Belgium sorry for mixed-race kidnappings in colonial era


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Belgian Prime Minister Charles Michel has apologised for the kidnapping of thousands of children born to mixed-race couples during the colonial rule of Burundi, DR Congo and Rwanda.

The “métis” children born to Belgian settlers and local women were forcibly taken to Belgium and fostered by Catholic orders and other institutions.

About 20,000 children are believed to have been affected.

Most fathers refused to acknowledge paternity of their children.

Some of the children, born in the 1940s and 1950s, never received Belgian nationality and remained stateless.

Speaking in the Belgian parliament, Mr Michel said the country had breached the children’s basic human rights, seeing them as a threat to the colonial system.

It had, he said, stripped them of their identity, stigmatised them and split up siblings.

“I vow that this solemn moment will represent a further step towards awareness and recognition of this part of our national history,” he said in his statement.

Many of the mixed-race children had gone on to help Belgium become a “more open and tolerant society”, the prime minister added.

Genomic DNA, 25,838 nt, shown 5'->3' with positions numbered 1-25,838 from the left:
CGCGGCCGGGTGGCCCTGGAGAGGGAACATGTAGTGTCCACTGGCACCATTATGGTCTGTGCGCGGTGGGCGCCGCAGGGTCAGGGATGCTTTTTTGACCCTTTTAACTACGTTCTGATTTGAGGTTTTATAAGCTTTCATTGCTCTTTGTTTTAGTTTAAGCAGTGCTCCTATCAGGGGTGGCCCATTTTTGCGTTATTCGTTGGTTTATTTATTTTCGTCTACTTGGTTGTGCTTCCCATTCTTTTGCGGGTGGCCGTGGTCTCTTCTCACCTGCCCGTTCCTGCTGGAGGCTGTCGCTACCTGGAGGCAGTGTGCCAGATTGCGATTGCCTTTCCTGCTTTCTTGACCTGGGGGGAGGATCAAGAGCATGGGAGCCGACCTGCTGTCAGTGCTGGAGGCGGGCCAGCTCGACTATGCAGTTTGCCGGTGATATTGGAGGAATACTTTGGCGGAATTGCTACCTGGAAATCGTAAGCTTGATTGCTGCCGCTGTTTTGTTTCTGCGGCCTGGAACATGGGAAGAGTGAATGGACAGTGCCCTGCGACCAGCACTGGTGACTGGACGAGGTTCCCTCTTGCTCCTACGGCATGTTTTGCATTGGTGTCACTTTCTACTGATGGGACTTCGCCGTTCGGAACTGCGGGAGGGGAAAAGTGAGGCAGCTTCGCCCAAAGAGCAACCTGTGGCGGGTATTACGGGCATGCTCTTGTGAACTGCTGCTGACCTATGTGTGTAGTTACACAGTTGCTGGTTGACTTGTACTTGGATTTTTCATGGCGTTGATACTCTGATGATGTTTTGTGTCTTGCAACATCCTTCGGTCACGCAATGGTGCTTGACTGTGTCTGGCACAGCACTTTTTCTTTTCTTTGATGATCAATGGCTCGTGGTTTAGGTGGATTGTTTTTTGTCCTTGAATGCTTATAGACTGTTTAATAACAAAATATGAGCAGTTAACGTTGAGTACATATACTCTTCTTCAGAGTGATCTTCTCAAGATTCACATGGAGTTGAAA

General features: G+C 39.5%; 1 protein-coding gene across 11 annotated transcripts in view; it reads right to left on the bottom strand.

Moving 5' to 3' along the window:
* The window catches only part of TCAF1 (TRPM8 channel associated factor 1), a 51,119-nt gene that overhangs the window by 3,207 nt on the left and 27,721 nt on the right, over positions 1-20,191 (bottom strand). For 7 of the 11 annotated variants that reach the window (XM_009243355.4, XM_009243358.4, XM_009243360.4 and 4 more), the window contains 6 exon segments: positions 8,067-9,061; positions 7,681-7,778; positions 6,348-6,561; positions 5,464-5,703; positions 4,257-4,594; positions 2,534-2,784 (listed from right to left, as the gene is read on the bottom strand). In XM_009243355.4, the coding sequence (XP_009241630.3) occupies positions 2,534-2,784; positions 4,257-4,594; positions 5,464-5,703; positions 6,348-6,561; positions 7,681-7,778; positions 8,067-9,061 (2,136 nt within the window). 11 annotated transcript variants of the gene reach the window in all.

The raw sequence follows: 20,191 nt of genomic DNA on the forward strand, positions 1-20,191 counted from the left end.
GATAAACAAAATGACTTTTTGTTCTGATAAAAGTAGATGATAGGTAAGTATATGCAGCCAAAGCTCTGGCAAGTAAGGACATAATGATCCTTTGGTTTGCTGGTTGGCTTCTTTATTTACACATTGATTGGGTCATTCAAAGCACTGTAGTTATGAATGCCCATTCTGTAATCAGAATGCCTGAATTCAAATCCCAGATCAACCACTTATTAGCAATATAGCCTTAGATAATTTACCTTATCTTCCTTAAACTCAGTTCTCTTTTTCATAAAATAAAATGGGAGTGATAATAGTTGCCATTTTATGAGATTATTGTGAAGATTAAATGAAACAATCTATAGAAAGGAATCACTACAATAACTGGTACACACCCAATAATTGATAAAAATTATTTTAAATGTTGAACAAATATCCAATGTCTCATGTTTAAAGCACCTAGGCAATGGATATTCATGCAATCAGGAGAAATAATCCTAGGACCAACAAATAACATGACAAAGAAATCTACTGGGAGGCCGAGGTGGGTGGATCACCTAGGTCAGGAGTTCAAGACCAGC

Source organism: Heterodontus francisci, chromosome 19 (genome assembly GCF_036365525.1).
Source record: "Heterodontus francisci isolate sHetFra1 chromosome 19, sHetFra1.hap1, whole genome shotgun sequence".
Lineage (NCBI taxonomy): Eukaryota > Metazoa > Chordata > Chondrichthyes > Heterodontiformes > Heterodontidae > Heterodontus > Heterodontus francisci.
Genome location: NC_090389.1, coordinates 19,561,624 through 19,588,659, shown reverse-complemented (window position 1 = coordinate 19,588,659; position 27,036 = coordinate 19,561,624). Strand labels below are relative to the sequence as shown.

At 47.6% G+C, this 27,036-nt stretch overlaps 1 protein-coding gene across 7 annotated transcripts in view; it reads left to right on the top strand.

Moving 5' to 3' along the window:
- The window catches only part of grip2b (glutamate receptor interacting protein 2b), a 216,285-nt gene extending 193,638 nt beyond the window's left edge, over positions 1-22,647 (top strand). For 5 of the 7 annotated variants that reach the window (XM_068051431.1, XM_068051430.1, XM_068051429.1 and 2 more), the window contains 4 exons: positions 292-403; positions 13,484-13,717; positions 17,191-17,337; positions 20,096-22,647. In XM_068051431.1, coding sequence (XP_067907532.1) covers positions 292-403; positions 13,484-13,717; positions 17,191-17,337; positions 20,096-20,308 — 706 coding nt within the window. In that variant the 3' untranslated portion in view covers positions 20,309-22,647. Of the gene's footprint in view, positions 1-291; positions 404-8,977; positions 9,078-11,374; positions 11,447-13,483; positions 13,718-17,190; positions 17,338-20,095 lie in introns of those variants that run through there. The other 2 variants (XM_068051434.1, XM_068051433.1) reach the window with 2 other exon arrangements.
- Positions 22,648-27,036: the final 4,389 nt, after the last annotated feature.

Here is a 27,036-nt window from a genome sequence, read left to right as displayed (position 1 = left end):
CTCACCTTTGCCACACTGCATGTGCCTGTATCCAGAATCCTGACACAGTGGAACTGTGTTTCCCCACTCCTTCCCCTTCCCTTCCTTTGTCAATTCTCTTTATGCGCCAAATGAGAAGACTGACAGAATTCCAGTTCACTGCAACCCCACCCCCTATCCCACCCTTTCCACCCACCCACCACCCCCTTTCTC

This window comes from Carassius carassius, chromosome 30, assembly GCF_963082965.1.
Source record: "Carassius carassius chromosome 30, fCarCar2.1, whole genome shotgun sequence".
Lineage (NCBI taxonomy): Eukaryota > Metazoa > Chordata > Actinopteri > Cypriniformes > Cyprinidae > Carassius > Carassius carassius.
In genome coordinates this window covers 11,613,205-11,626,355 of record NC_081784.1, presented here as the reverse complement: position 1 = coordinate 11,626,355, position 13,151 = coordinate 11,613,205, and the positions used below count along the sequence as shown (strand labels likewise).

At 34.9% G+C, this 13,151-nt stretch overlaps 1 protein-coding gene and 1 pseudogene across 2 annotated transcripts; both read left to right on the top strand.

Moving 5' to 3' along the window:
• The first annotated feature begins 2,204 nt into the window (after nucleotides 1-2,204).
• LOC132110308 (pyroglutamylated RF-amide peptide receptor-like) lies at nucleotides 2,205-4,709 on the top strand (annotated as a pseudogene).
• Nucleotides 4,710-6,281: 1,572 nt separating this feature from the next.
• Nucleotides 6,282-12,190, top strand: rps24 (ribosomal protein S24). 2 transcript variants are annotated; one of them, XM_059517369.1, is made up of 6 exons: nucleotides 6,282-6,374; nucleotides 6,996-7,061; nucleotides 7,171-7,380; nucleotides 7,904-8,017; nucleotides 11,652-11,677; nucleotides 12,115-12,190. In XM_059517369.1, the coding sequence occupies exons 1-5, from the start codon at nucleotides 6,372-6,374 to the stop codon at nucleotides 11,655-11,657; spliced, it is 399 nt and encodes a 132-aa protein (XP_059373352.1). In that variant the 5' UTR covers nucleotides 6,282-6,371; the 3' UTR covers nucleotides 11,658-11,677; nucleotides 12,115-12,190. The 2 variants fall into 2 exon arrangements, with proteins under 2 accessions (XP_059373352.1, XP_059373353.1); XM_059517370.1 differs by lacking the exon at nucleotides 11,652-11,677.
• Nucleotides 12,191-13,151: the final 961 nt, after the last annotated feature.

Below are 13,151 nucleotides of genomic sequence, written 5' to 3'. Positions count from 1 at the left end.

Two years ago the Catholic Church apologised for its role in the scandal.

Last year, Belgian MPs called on the government to help the affected children find their biological parents and also gain Belgian nationality.

Meanwhile, their mothers have also been searching for the children who were taken away from them.

Georges Kamanayo, one of the children who were taken to Belgium, said Mr Michel’s apology was the “ultimate recognition of an injustice”.

We have felt like third-rate Belgians for a long time. In the colony we were set apart from the white children. It was pure segregation. We tried to immerse ourselves in Belgium, so we wouldn’t stand out.” he told daily newspaper De Standaard.

“In Belgium we always react a little slower, other countries have preceded us,” he added.

Belgium was particularly brutal during the colonial period. An estimated 10-15 million Africans were killed during its rule of Belgian Congo, now known as the Democratic Republic of Congo.

Last month, the UN’s Working Group of Experts on People of African Descent told Belgium to apologise for atrocities committed during its colonial era.

Racial discrimination was “endemic” in Belgian institutions, the UN experts said in a report.

“The root causes of present day human rights violations lie in the lack of recognition of the true scope of violence and injustice of colonisation,” their report added.

Mr Michel did not respond to the UN report, Belgian media reported.

However, in parliament he said his apology to the kidnapped mixed-race children must also strengthen efforts to fight all forms of discrimination and racism in the country.


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